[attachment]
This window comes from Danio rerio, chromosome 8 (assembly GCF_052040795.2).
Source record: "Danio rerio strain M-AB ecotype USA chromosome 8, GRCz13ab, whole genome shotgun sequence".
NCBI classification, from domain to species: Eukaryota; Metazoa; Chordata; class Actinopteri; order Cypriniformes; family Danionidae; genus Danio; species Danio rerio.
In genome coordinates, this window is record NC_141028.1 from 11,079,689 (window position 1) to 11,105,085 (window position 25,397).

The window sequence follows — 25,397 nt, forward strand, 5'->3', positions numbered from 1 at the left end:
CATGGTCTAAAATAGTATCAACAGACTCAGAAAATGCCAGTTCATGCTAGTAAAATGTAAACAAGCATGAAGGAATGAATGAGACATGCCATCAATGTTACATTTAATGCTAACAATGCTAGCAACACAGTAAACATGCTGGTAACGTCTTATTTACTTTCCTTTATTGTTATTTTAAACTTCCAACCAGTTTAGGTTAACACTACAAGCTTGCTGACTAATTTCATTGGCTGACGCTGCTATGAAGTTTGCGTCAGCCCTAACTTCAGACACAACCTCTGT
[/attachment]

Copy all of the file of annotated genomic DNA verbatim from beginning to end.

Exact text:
This window comes from Danio rerio, chromosome 8 (assembly GCF_052040795.2).
Source record: "Danio rerio strain M-AB ecotype USA chromosome 8, GRCz13ab, whole genome shotgun sequence".
NCBI classification, from domain to species: Eukaryota; Metazoa; Chordata; class Actinopteri; order Cypriniformes; family Danionidae; genus Danio; species Danio rerio.
In genome coordinates, this window is record NC_141028.1 from 11,079,689 (window position 1) to 11,105,085 (window position 25,397).

The window sequence follows — 25,397 nt, forward strand, 5'->3', positions numbered from 1 at the left end:
CATGGTCTAAAATAGTATCAACAGACTCAGAAAATGCCAGTTCATGCTAGTAAAATGTAAACAAGCATGAAGGAATGAATGAGACATGCCATCAATGTTACATTTAATGCTAACAATGCTAGCAACACAGTAAACATGCTGGTAACGTCTTATTTACTTTCCTTTATTGTTATTTTAAACTTCCAACCAGTTTAGGTTAACACTACAAGCTTGCTGACTAATTTCATTGGCTGACGCTGCTATGAAGTTTGCGTCAGCCCTAACTTCAGACACAACCTCTGT